Friday, April 17, 2009

Christian Payola

Today is the final day of the "Air 1 Revolution," a drive to raise money to cover the station's operating expenses. Listening to the radio the last couple of days made me feel like Homer Simpson in Missionary: Impossible, who pledges thousands of dollars to PBS to stop the pledge drive so he can get back to his favorite show. When he welshes, he has to flee to a South Pacific island and become a Christian missionary. (Save me Jeebus!) But I digress. I'm not meaning to knock Air 1, it is their choice to be ad-free. I only want to bring to light the challenges faced by Christian radio.

To give perspective, as of this morning they were 68% funded, increasing about a half a percent an hour. Over this hour, they marked off between 30 and 50 supporters committing a dollar a day. Extrapolating gives a total need on the order of $2 Million a year. Where does all this money go?

The obvious answer is advertising and promotions, but these more or less pay for themselves. The less obvious answer is licensing their stations. Back when radio first started to be broadcast in this country, the decision was made to offer this service free to consumers (notice all the "free music" ads on the radio to counter the popularity of outlets like Pandora or iTunes). But that service still costs. The provider has to pay for the license ($2900), the station frequency (auctioned up to tens of thousands), the tower and equipment (hope one exists, otherwise it's another $600,000) and this is before labor costs, licenses and fees for the music you're playing, and you can see how this adds up quick! To hammer the point even more, this is for a single station- imagine a nationwide network. (For more information than you would probably ever want, go here.)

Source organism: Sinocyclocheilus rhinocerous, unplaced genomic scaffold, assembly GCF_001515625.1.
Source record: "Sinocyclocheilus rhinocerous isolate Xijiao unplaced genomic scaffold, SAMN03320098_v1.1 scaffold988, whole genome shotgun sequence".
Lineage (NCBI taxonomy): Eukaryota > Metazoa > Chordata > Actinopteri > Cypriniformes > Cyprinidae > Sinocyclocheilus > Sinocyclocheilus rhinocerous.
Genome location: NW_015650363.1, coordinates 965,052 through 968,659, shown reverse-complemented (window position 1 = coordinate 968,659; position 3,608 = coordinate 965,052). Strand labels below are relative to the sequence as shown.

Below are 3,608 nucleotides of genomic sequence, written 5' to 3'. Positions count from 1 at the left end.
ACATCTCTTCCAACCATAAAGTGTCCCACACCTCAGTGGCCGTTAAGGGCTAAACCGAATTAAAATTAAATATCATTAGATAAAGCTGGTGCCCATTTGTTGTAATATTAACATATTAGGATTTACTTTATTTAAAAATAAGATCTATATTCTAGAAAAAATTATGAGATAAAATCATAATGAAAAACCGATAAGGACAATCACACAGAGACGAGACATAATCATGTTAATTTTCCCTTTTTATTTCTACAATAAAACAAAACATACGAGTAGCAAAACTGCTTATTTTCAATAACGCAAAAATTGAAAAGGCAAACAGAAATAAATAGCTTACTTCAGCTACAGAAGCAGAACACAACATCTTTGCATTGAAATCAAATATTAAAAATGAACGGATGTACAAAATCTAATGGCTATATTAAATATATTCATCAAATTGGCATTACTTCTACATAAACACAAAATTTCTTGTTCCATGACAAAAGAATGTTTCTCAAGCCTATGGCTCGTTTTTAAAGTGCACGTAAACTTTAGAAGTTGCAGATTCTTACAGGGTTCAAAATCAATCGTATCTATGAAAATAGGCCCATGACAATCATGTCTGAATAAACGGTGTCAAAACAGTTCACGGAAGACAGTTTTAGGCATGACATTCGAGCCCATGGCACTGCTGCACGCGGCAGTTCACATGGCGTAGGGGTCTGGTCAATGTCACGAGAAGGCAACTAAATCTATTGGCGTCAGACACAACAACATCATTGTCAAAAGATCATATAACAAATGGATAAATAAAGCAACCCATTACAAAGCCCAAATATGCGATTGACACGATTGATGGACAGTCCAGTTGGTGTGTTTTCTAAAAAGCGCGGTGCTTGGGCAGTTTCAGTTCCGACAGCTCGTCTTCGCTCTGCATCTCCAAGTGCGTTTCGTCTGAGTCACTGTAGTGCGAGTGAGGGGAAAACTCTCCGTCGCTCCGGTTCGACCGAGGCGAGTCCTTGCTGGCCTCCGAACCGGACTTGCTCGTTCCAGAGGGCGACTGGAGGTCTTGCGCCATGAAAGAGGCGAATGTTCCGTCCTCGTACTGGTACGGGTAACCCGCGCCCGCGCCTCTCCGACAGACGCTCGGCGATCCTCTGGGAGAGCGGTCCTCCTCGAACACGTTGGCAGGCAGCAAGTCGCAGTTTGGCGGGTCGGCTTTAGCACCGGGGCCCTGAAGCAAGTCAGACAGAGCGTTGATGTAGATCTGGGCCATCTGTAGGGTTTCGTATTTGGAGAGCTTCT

So why reference "payola", the scam of pay-to-play on the radio, in the title of this post? I showed you how tough it is to be a station, now imagine you're a half-hour preaching ministry. Because of the costs above, oftentimes ministries have to pay these stations to be on the air. Here, the costs are daily, per station, costing hundreds of dollars a single day for a half a sermon to be broadcast nationwide on multiple stations. If it was illegal for music in the 60's, (and for third-party promoters more recently) why isn't it illegal on Christian radio? Because the stations mentioned above are non-profit. Worse, they generally operate, like Air 1, with little or no advertising. There's simply no other way to make up the costs.

You can decide for yourself whether this actually hurts spreading the Gospel. But to put it in real dollars for a listener like you or me, I recently purchased a lesson series from a particular ministry. I also bought the study guide to go along with it. By the time it was all said and done, including shipping, it cost me $90 for an 8 CD set. If I wanted to buy last Sunday's sermon at my local church, it would cost me a little over a buck.

After hopping in my car and turning on the radio, I remembered a couple of points I left out. First off, I'm not against "listener supported radio". My "Homer Simpson" reaction above is just my human nature. Instead of being flippant, I simply wanted to bring attention to the nature of the business and pray that it would change to enable these ministries to thrive without the stress of wondering how to stay on the air.

Some numbers from Air 1 that I forgot to mention above: For every 100 people listening, only three financially support it. In other words, 97% listen without any personal investment. Also, to run enough ads to cover the cost, they would have to broadcast the equivalent of 78 days worth of advertisements a year. To the station, that's 78 days they're not pursuing their ministry.

Only a couple hours left for Air 1 and they're now almost at 80%.

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